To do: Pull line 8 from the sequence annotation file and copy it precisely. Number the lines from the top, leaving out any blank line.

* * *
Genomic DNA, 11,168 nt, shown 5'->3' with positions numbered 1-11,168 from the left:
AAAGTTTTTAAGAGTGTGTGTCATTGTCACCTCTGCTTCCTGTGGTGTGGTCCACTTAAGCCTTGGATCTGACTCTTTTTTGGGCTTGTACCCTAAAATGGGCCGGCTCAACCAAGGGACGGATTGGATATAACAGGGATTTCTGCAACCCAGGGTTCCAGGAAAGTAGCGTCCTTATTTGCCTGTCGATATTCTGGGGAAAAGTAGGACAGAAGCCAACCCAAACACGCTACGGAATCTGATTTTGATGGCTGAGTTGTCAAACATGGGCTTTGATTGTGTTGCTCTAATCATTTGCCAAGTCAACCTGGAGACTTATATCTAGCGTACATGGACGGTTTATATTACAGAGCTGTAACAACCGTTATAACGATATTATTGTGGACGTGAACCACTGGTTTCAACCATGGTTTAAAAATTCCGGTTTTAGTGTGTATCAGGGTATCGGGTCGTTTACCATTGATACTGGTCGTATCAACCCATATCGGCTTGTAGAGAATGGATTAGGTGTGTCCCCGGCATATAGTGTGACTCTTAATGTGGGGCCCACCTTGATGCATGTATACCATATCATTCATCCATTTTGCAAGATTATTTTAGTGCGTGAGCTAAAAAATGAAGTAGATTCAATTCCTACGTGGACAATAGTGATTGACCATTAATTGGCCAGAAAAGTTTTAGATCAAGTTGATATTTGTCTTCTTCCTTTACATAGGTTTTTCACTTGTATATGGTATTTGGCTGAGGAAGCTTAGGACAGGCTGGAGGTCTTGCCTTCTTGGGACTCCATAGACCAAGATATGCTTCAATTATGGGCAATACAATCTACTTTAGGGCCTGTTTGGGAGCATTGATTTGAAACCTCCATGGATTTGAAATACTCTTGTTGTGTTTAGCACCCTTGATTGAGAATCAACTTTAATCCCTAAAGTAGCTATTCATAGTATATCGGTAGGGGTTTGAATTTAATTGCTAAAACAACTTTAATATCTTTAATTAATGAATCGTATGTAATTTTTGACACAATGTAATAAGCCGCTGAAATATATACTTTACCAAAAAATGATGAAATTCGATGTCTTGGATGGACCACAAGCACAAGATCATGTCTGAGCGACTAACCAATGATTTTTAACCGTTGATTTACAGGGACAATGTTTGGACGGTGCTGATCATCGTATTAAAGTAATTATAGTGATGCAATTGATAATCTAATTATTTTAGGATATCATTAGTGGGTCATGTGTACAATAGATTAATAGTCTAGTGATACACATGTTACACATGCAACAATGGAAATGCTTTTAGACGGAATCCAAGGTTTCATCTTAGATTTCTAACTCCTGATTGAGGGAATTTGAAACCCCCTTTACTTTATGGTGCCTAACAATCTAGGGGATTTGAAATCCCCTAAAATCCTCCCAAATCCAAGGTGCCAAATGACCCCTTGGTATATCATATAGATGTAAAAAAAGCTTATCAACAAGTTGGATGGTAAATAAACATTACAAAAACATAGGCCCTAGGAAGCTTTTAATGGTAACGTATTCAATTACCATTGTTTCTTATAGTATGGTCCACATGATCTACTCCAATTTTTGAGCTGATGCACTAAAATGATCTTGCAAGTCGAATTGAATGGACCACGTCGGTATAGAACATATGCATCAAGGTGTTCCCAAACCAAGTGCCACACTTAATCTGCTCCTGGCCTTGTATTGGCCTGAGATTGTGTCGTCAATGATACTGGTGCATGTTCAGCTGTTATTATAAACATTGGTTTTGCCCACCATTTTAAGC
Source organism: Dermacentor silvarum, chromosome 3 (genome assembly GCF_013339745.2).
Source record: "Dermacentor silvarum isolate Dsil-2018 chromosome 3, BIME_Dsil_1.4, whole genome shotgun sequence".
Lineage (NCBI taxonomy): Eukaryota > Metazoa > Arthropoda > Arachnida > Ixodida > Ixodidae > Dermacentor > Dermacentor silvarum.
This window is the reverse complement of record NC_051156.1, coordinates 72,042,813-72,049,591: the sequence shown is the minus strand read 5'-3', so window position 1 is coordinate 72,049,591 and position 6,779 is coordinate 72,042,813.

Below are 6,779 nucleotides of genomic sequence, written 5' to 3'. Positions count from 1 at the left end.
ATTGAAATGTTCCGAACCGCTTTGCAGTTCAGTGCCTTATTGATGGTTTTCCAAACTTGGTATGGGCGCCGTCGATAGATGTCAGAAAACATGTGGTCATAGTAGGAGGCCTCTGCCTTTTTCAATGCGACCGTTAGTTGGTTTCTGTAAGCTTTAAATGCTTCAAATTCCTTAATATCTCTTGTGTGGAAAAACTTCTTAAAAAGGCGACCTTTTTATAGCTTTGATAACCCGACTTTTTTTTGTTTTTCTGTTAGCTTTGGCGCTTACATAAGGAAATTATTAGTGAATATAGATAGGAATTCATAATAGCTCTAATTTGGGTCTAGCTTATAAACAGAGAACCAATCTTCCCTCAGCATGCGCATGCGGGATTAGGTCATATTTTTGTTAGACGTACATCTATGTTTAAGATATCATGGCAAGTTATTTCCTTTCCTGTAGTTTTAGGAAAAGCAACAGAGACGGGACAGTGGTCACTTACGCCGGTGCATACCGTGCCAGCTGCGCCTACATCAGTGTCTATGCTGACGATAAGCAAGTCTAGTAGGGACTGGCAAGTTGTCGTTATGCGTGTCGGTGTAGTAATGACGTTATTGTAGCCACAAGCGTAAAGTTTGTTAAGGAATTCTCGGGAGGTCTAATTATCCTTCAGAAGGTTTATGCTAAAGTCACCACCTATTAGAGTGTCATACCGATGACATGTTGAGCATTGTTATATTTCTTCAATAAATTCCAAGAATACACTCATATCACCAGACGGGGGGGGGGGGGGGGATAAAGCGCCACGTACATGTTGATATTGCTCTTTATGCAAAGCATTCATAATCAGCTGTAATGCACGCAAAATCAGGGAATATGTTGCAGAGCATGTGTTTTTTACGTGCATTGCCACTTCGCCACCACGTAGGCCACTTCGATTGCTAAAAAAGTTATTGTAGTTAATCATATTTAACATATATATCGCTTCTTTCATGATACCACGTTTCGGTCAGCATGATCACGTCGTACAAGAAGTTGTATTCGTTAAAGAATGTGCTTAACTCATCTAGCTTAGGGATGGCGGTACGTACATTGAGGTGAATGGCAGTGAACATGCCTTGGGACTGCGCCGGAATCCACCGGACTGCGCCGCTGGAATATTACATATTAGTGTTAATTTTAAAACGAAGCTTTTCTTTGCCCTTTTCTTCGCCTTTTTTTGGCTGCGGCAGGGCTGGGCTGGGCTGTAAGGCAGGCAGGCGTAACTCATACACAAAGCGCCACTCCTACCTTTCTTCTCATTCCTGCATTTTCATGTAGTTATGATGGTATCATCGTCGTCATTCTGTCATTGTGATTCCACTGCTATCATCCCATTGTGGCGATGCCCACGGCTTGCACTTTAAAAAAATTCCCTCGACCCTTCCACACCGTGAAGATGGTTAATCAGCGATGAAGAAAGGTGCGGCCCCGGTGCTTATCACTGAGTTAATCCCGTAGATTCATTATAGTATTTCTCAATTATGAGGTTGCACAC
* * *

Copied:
ATTGAAATGTTCCGAACCGCTTTGCAGTTCAGTGCCTTATTGATGGTTTTCCAAACTTGGTATGGGCGCCGTCGATAGATGTCAGAAAACATGTGGTCATAGTAGGAGGCCTCTGCCTTTTTCAATGCGACCGTTAGTTGGTTTCTGTAAGCTTTAAATGCTTCAAATTCCTTAATATCTCTTGTGTGGAAAAACTTCTTAAAAAGGCGACCTTTTTATAGCTTTGATAACCCGACTTTTTTTTGTTTTTCTGTTAGCTTTGGCGCTTACATAAGGAAATTATTAGTGAATATAGATAGGAATTCATAATAGCTCTAATTTGGGTCTAGCTTATAAACAGAGAACCAATCTTCCCTCAGCATGCGCATGCGGGATTAGGTCATATTTTTGTTAGACGTACATCTATGTTTAAGATATCATGGCAAGTTATTTCCTTTCCTGTAGTTTTAGGAAAAGCAACAGAGACGGGACAGTGGTCACTTACGCCGGTGCATACCGTGCCAGCTGCGCCTACATCAGTGTCTATGCTGACGATAAGCAAGTCTAGTAGGGACTGGCAAGTTGTCGTTATGCGTGTCGGTGTAGTAATGACGTTATTGTAGCCACAAGCGTAAAGTTTGTTAAGGAATTCTCGGGAGGTCTAATTATCCTTCAGAAGGTTTATGCTAAAGTCACCACCTATTAGAGTGTCATACCGATGACATGTTGAGCATTGTTATATTTCTTCAATAAATTCCAAGAATACACTCATATCACCAGACGGGGGGGGGGGGGGGGATAAAGCGCCACGTACATGTTGATATTGCTCTTTATGCAAAGCATTCATAATCAGCTGTAATGCACGCAAAATCAGGGAATATGTTGCAGAGCATGTGTTTTTTACGTGCATTGCCACTTCGCCACCACGTAGGCCACTTCGATTGCTAAAAAAGTTATTGTAGTTAATCATATTTAACATATATATCGCTTCTTTCATGATACCACGTTTCGGTCAGCATGATCACGTCGTACAAGAAGTTGTATTCGTTAAAGAATGTGCTTAACTCATCTAGCTTAGGGATGGCGGTACGTACATTGAGGTGAATGGCAGTGAACATGCCTTGGGACTGCGCCGGAATCCACCGGACTGCGCCGCTGGAATATTACATATTAGTGTTAATTTTAAAACGAAGCTTTTCTTTGCCCTTTTCTTCGCCTTTTTTTGGCTGCGGCAGGGCTGGGCTGGGCTGTAAGGCAGGCAGGCGTAACTCATACACAAAGCGCCACTCCTACCTTTCTTCTCATTCCTGCATTTTCATGTAGTTATGATGGTATCATCGTCGTCATTCTGTCATTGTGATTCCACTGCTATCATCCCATTGTGGCGATGCCCACGGCTTGCACTTTAAAAAAATTCCCTCGACCCTTCCACACCGTGAAGATGGTTAATCAGCGATGAAGAAAGGTGCGGCCCCGGTGCTTATCACTGAGTTAATCCCGTAGATTCATTATAGTATTTCTCAATTATGAGGTTGCACAC